Game of Thrones

Previous Game of Thrones co-stars Lena Headey and Hannah Waddingham opened up about their encounters recording the popular wine-boarding torment scene from the season 6 finale, ‘The Winds of Winter.’ Throughout season 6, Headey’s Cersei Lannister had been detained by the strict enthusiast, the High Sparrow (Jonathan Pryce). Accordingly, Cersei encountered a lot of embarrassing torment on account of Waddingham’s Septa Unella (maybe also called the ‘disgrace’ cloister adherent). Nonetheless, Cersei at last got her vengeance against the Septa when she recovered force and fiercely tormented her by means of waterboarding.

Examining their time working together on Game of Thrones for Entertainment Weekly, the pair reviewed their first time meeting on the set. Waddingham likewise raised recording the wineboarding scene from the season 6 finale, depicting it as something they “never truly talk about on the grounds that I consider both us thought that it is very horrible at that point.” Waddingham clarified that she thought that it is troublesome as she was viably waterboarded while shooting, adding that both she and Headey discovered it “very awkward. ” Headey concurred, saying that in spite of the security boundaries set up, it “caused me to feel repulsive doing that scene with you.” You can prepared Waddingham and Headey’s finished assertions beneath:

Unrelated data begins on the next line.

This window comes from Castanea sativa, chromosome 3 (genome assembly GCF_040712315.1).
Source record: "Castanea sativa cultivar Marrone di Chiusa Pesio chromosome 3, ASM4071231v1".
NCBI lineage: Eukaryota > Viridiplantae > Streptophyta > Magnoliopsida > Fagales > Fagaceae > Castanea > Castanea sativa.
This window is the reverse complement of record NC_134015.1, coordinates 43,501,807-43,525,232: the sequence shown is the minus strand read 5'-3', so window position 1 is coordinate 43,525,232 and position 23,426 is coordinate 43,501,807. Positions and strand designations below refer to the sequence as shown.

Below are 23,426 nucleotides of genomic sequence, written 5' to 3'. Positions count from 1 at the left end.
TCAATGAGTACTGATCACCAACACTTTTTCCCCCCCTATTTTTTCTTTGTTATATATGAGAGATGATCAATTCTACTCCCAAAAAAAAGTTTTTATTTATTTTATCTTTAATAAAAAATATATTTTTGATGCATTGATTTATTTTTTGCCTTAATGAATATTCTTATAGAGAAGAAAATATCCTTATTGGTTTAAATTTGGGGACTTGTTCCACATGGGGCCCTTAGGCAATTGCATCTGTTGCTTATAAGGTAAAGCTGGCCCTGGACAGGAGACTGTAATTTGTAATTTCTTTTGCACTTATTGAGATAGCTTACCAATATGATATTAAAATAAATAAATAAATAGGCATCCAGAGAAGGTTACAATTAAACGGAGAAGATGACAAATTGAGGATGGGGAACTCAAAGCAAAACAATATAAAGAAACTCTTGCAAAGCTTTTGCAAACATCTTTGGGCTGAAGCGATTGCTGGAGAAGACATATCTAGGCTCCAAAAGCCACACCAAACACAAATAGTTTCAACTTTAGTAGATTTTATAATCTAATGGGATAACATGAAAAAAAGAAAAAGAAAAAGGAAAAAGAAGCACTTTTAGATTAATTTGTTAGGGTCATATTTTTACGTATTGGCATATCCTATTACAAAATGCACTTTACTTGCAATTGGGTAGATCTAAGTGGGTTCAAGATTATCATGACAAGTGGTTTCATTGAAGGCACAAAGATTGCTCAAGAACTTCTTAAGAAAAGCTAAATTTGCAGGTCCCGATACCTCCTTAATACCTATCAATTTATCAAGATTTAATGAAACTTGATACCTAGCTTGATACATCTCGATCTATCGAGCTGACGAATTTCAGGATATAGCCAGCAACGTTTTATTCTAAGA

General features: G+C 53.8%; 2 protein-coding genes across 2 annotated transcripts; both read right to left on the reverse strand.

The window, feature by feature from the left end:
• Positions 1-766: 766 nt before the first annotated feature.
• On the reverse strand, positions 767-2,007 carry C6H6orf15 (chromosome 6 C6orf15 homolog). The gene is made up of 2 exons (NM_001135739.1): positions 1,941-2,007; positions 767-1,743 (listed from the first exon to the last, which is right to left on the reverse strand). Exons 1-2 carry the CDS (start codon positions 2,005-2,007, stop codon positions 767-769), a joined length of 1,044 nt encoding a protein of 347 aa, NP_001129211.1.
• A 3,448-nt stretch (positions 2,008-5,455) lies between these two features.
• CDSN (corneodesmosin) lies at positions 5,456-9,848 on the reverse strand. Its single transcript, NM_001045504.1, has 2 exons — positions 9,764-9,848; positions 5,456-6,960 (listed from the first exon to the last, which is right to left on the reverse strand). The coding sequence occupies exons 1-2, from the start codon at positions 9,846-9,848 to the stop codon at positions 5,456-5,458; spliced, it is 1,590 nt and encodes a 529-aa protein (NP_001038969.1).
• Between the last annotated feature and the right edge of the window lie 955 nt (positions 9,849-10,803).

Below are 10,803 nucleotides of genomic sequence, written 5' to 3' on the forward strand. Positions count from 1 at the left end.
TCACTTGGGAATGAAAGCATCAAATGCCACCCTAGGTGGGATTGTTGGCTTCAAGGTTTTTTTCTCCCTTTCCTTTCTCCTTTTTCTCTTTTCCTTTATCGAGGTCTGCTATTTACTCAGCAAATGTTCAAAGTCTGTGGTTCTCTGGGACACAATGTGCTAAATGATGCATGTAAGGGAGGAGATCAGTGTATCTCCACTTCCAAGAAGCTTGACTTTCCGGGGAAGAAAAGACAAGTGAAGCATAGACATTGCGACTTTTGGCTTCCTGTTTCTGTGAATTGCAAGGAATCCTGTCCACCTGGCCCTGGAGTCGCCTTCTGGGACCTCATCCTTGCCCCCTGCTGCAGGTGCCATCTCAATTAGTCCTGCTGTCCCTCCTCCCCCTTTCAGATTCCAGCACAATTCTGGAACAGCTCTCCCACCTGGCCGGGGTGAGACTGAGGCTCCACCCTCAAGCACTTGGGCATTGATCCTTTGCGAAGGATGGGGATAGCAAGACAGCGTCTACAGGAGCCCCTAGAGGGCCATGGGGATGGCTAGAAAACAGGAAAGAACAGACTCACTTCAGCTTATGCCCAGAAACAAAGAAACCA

Notwithstanding the scene being without a doubt awful for the two entertainers at that point, particularly Waddingham, the pair appear to have had the option to put it behind them. As Waddingham added, the group turned out to be inconceivably dear companions because of the experience. Waddingham noted that she was at first anxious working close by Headey in light of the fact that “[she was] like sovereign woman of the women and I was some nbhead who had popped a child out nine weeks beforehand.” Headey took this in amiableness, adding that while it might have been the situation, “you met me and you understood [that I was an] equivalent nbhead!”.

Soon after its decision, and apparently while it actually broadcasted, Game of Thrones has gone under much examination for its treatment of its female characters, especially with respect to attack and assault. The wineboarding scene is simply one more illustration of what the show’s actors and characters were dependent upon while recording and has prompted a more extensive conversation of such matters. All things considered, Waddingham and Headey while discovering the scene horrible to film, seem to have had the option to take it in their step and come out the other side both more grounded and closer as companions through their experience working together, which is essentially something of a positive.


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